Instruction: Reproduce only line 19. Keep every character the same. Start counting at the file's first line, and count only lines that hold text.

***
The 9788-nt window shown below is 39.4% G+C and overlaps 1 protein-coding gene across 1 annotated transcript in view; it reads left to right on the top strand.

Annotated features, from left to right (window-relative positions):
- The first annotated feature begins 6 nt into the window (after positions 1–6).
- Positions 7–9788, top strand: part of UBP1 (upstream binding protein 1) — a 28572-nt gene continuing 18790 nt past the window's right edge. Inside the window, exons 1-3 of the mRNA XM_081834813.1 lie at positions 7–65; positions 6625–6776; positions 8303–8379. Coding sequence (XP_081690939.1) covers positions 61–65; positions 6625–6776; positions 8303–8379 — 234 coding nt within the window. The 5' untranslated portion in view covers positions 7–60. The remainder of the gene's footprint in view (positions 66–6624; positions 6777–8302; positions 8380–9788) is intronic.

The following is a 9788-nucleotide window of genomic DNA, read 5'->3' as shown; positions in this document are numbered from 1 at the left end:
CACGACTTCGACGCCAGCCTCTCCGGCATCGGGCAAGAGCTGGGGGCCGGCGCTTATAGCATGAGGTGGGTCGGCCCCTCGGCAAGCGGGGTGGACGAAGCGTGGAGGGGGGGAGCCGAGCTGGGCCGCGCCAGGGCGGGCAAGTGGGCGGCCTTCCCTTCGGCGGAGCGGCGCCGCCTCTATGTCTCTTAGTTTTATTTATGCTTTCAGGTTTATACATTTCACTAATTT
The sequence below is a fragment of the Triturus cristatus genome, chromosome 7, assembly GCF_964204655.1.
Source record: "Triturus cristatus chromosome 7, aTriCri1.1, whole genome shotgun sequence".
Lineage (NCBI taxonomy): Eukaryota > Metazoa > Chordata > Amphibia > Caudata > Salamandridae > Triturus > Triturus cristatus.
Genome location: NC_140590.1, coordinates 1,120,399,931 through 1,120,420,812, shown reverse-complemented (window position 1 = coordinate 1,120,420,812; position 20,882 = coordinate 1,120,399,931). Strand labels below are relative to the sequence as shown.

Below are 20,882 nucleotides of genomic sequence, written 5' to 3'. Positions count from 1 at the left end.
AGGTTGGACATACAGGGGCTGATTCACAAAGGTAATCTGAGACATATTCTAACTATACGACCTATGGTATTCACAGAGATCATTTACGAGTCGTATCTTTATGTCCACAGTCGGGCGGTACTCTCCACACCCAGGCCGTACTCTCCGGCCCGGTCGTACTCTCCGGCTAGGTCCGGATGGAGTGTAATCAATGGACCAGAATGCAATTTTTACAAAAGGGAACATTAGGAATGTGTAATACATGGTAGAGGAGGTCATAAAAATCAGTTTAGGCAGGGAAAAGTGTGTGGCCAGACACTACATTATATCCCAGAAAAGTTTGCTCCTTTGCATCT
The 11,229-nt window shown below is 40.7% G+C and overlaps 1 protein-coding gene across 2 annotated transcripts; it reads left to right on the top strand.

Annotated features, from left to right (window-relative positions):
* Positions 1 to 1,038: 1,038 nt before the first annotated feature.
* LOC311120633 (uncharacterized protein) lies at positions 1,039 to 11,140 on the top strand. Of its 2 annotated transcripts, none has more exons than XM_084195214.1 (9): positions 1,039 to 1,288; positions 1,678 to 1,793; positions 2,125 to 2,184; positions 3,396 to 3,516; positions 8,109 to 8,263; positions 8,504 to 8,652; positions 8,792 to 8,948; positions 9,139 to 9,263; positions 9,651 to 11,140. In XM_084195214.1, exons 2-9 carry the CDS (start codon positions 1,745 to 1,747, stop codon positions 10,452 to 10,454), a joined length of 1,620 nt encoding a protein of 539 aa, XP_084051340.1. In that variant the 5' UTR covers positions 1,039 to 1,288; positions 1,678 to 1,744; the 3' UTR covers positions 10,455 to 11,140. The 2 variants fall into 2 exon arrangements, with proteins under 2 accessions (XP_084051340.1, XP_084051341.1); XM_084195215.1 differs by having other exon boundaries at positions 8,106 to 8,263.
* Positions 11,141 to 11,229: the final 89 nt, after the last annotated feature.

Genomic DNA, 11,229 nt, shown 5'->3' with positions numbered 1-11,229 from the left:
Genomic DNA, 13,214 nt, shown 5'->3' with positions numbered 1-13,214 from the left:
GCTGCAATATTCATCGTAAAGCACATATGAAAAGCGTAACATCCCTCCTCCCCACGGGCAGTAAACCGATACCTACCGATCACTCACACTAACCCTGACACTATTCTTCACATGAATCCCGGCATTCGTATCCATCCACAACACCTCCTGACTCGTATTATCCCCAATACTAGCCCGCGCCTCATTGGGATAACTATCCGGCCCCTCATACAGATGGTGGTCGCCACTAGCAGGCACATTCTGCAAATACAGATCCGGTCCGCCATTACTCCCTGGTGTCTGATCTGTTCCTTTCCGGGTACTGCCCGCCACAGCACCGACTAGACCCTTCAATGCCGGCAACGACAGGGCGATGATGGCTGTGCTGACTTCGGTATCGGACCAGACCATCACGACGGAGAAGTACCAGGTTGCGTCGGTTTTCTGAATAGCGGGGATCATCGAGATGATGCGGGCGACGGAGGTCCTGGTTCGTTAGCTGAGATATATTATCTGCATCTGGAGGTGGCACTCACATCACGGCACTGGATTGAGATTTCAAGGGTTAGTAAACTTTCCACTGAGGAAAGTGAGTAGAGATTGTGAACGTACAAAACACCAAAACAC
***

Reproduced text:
Genomic DNA, 13,214 nt, shown 5'->3' with positions numbered 1-13,214 from the left: